Conscious of their background as one of the circles in the Auto Union badge, Audi took the decision to remove the C-type chassis from the Munich museum to rebuild and complete it. This was done at the Audi factory at Neckarsulm, the old NSU factory, and it was finished last spring. At the recent historic car meeting at the Nurburgring on August 17th Paul Pietsch, the only surviving driver of the V16 Auto Union, gave a demonstration run with the car and the low bellow from the 16-stub exhausts of the remarkable V16 engine was heard in the Eifel mountains for the first time for 43 years.
The rebuild and completion by the Audi factory was a true Works project, everything being stripped and checked and rebuilt, and surprisingly most of the internals of the engine and gearbox were in good condition. Much work was needed to fabricate all the missing parts and small details, but everything was done meticulously. The bodywork was made and re-made until it was absolutely correct and the end result is difficult to fault, the only criticism could be that it is too exact and too perfect, but presumably Auto Unions were perfect when they left the racing department before going on test. By the time they were seen in public and photographed they had collected some warts and blemishes.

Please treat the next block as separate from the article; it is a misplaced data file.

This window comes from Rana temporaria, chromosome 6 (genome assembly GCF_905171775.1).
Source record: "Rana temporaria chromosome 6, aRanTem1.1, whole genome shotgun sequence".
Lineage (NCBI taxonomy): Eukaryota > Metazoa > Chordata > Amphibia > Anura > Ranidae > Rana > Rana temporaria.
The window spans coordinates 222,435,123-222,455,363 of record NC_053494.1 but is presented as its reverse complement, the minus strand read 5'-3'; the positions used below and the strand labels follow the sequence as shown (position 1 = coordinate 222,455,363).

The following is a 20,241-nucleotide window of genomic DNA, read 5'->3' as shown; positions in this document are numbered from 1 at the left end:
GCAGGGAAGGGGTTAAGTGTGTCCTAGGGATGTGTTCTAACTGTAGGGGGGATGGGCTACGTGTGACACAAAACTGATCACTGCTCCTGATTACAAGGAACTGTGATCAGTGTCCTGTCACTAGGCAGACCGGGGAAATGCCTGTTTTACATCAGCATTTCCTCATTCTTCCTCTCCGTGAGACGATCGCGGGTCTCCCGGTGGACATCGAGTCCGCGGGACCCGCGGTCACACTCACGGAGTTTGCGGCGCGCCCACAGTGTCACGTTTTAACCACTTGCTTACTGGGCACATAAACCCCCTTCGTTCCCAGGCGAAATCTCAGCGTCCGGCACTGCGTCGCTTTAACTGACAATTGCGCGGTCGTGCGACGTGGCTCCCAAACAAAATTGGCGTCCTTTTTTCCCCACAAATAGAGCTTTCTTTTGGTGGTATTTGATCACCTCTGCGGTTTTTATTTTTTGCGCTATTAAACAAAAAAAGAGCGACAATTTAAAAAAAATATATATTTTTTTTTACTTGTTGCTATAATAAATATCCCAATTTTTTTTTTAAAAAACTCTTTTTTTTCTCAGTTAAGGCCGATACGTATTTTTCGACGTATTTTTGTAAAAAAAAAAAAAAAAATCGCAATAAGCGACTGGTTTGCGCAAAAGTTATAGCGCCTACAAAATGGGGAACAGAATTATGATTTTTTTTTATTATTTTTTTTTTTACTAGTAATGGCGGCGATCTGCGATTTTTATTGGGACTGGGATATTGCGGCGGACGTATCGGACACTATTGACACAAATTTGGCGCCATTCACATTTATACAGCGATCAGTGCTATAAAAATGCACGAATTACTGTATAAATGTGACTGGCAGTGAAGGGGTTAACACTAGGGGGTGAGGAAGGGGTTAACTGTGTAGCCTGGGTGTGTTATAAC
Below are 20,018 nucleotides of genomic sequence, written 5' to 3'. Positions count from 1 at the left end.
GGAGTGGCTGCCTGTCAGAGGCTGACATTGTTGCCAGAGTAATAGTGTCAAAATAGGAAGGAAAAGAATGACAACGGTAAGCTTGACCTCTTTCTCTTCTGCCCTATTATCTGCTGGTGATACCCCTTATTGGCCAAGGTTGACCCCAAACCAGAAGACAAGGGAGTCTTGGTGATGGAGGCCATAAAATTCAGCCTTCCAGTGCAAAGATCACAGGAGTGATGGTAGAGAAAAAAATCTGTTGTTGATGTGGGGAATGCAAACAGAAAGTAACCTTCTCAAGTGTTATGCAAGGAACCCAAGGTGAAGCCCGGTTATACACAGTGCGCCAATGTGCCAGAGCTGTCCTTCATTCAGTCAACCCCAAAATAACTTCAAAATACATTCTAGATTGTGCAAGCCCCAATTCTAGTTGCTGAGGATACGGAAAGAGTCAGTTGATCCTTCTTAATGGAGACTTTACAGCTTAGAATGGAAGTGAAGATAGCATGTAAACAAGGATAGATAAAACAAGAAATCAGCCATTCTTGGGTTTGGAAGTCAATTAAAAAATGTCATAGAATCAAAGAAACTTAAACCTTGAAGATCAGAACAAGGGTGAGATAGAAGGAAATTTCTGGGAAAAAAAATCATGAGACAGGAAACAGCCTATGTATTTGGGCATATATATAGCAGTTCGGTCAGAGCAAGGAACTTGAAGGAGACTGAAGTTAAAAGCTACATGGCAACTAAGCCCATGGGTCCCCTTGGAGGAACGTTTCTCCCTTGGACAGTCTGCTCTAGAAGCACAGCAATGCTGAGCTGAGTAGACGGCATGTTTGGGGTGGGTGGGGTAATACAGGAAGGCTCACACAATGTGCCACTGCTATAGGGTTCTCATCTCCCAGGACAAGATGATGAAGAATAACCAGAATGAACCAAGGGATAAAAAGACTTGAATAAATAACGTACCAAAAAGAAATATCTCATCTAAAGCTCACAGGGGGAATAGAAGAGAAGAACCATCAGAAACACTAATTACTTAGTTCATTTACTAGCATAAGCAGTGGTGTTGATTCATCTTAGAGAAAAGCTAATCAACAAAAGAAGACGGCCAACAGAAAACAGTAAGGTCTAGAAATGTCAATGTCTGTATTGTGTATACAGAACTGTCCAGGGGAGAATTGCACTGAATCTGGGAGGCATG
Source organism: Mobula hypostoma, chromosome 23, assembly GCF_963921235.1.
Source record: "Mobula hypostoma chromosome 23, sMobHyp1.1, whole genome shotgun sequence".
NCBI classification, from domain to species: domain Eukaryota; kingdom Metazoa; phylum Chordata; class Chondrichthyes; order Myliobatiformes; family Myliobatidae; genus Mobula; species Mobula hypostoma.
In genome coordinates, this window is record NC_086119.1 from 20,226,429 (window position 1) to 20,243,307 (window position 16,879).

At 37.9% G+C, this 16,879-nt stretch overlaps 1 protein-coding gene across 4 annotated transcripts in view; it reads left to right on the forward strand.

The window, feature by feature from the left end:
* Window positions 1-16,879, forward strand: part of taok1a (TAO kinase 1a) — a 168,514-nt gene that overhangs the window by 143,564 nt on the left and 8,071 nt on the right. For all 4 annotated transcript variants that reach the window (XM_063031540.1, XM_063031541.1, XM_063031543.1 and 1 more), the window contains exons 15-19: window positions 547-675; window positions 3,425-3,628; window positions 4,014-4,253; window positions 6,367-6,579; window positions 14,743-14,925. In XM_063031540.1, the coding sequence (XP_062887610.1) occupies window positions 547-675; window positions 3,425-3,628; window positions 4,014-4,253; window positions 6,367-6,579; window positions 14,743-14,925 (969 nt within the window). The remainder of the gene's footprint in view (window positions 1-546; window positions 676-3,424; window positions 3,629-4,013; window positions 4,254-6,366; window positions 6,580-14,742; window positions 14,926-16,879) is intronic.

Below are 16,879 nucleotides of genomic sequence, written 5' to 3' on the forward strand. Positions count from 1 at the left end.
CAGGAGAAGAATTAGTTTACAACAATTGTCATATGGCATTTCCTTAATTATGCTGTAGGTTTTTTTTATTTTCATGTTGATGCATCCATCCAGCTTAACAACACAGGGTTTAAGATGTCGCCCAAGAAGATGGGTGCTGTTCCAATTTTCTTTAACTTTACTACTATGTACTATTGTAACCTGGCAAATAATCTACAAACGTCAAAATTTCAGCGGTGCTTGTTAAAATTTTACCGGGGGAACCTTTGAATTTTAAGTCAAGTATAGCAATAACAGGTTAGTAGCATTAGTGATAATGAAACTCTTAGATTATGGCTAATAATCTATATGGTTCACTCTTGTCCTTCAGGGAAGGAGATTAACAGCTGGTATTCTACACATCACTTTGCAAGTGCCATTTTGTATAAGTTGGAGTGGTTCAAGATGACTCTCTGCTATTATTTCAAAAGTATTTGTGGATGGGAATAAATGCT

In this age of fake historic cars, or bodged-up rebuilds, it is heartening that the Audi firm have done such a superb job, an example to all. This project can only be described as a rebuild and completion, not a restoration or resurrection, for the chassis was never complete when it was built for show purposes.
To celebrate the bringing to life of this fascinating car the German publisher Halwart Schrader has brought out a very interesting book on the history of Auto Unfon. Written and compiled by Stefan Knittel it contains a wealth of interesting material never seen before, gathered from all quarters, from old employees of Auto Union and there is a collection of pre-war photographs previously unpublished. At the moment there is only a German version of the book, but for anyone interested in Auto Union racing cars it is a “must” and can be bought from Schrader & Partner GMBH, Tal 33, 8000 Munchen 2, Germany for the equivalent of about £13. — D. S. J.